Potential causes and life-history consequences of sexual size dimorphism in mammals
Article first published online: 21 JAN 2005
Volume 35, Issue 1, pages 101–115, January 2005
How to Cite
ISAAC, J. L. (2005), Potential causes and life-history consequences of sexual size dimorphism in mammals. Mammal Review, 35: 101–115. doi: 10.1111/j.1365-2907.2005.00045.x
- Issue published online: 21 JAN 2005
- Article first published online: 21 JAN 2005
- Submitted 2 June 2003; returned for revision 6 August 2003; revision accepted 17 March 2004
- Bergmann's Rule;
- growth rates;
- mating success;
- reproductive strategy;
- sexual selection
1. Male-biased sexual size dimorphism (SSD) in mammals has been explained by sexual selection favouring large, competitive males. However, new research has identified other potential factors leading to SSD. The aim of this review is to evaluate current research on the causes of SSD in mammals and to investigate some consequences of SSD, including costs to the larger sex and sexual segregation.
2. While larger males appear to gain reproductive benefits from their size, studies have also identified alternative mating strategies, unexpected variance in mating success and found no clear relationship between degree of polygyny and dimorphism. This implies that sexual selection is unlikely to be the single selective force directing SSD.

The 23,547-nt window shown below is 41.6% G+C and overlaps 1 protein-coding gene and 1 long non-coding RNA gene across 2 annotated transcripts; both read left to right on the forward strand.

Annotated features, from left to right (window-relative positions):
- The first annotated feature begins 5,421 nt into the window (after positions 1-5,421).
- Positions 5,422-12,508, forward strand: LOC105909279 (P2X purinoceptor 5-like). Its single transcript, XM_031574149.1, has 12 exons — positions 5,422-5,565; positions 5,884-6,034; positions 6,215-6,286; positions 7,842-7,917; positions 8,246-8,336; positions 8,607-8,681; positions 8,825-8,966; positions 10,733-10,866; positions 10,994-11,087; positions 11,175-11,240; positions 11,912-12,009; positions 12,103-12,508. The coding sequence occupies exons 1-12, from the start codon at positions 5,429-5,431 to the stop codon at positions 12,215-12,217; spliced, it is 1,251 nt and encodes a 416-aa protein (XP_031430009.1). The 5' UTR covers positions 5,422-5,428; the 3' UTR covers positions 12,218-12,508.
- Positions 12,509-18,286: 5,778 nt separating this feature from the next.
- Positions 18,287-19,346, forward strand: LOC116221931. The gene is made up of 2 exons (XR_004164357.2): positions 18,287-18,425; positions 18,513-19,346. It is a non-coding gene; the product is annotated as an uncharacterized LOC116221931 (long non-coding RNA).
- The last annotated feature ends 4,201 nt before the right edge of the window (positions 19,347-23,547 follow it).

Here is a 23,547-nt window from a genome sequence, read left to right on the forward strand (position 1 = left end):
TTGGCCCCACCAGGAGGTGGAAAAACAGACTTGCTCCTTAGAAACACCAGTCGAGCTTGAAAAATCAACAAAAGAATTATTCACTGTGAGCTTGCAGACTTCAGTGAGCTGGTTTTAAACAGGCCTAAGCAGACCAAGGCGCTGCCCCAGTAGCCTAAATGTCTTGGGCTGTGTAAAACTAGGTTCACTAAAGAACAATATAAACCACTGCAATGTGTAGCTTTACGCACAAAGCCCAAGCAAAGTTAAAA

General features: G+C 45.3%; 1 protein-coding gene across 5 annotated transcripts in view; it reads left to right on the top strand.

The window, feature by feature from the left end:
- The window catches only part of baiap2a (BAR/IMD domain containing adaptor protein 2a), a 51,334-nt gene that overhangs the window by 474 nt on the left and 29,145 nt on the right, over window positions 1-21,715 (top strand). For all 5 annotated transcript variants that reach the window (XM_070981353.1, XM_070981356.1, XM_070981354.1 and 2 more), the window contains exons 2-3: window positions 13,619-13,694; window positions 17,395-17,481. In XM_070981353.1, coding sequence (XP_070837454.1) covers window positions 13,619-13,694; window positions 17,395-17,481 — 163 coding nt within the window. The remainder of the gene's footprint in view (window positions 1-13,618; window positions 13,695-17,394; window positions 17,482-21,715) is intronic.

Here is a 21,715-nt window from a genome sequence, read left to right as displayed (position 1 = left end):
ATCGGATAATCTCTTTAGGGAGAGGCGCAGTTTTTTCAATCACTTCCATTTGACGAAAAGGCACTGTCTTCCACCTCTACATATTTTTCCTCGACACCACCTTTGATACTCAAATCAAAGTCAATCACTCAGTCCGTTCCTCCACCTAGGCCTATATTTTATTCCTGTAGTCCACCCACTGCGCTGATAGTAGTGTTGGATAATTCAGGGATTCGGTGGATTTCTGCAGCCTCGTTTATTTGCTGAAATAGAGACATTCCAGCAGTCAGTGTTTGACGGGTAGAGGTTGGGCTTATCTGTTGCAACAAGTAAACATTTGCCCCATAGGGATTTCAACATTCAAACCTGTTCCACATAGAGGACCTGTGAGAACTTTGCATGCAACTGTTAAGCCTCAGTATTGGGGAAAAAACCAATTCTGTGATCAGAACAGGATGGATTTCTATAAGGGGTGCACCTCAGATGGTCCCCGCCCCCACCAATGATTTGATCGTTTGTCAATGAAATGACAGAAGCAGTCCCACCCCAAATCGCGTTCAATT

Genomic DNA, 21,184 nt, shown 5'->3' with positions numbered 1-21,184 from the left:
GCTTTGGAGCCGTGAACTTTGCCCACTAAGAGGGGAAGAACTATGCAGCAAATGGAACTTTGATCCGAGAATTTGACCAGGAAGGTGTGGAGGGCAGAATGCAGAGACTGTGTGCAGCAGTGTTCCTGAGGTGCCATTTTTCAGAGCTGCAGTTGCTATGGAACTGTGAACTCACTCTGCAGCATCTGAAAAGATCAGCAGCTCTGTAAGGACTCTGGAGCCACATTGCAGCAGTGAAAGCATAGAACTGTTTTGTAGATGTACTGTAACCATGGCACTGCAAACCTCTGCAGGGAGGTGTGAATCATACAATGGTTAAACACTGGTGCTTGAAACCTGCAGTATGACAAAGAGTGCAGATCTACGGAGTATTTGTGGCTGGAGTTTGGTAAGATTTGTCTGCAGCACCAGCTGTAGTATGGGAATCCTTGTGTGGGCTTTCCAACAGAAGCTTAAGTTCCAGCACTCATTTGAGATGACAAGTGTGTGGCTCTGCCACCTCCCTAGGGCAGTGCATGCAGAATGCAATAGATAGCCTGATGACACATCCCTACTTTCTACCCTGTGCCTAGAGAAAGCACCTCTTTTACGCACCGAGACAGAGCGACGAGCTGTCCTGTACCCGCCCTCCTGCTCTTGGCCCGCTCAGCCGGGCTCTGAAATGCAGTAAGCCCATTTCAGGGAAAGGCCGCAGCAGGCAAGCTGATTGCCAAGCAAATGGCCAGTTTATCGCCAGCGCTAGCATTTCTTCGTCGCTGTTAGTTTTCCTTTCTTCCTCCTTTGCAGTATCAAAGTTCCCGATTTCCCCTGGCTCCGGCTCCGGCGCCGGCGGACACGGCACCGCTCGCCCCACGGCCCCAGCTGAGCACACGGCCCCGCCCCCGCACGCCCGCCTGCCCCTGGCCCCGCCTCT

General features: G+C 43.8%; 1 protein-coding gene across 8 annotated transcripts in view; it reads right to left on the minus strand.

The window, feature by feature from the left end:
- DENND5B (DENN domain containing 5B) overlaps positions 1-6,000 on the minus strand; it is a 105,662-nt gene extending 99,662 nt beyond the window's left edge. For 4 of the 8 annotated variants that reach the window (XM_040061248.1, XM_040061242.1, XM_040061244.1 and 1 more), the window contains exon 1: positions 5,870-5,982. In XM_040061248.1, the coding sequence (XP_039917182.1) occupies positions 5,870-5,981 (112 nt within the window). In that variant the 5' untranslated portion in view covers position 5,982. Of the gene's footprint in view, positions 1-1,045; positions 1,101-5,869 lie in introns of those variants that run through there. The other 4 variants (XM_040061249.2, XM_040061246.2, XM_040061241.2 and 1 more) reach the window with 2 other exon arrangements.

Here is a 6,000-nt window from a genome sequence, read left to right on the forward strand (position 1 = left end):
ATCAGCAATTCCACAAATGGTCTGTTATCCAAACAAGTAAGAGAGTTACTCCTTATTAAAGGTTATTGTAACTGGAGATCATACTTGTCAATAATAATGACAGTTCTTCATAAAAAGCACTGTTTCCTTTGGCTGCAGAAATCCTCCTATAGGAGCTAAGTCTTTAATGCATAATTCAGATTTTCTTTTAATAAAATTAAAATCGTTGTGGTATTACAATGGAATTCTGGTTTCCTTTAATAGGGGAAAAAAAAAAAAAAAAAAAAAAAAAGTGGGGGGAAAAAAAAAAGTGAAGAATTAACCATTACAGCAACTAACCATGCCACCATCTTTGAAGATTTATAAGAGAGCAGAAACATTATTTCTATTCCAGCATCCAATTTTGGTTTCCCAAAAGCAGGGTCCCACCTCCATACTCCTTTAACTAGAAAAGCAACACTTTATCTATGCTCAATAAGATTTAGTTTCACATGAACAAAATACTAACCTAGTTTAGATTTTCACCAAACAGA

3. Latitude seems to influence SSD primarily through variation in overall body size and seasonal food availability, which affect potential for polygyny. Likewise, population density influences resource availability and evidence suggests that food scarcity differentially constrains the growth of the sexes. Diverging growth patterns between the sexes appear to be the primary physiological mechanism leading to SSD.
4. Female-biased dimorphism is most adequately explained by reduced male–male competition resulting in a decrease in male size. Female–female competition for dominance and resources, including mates, may also select for increased female size.
5. Most studies found that sexual segregation arises through asynchrony of activity budgets between the sexes. The larger sex can suffer sex-biased mortality through increased parasite load, selective predation and the difficulty associated with sustaining a larger body size under conditions of resource scarcity.
6. None of the variables considered here appears to contribute a disproportionate amount to SSD in mammals. Several promising avenues of research are currently overlooked and long-term studies, which have previously been biased toward ungulates, should be carried out on a variety of taxa.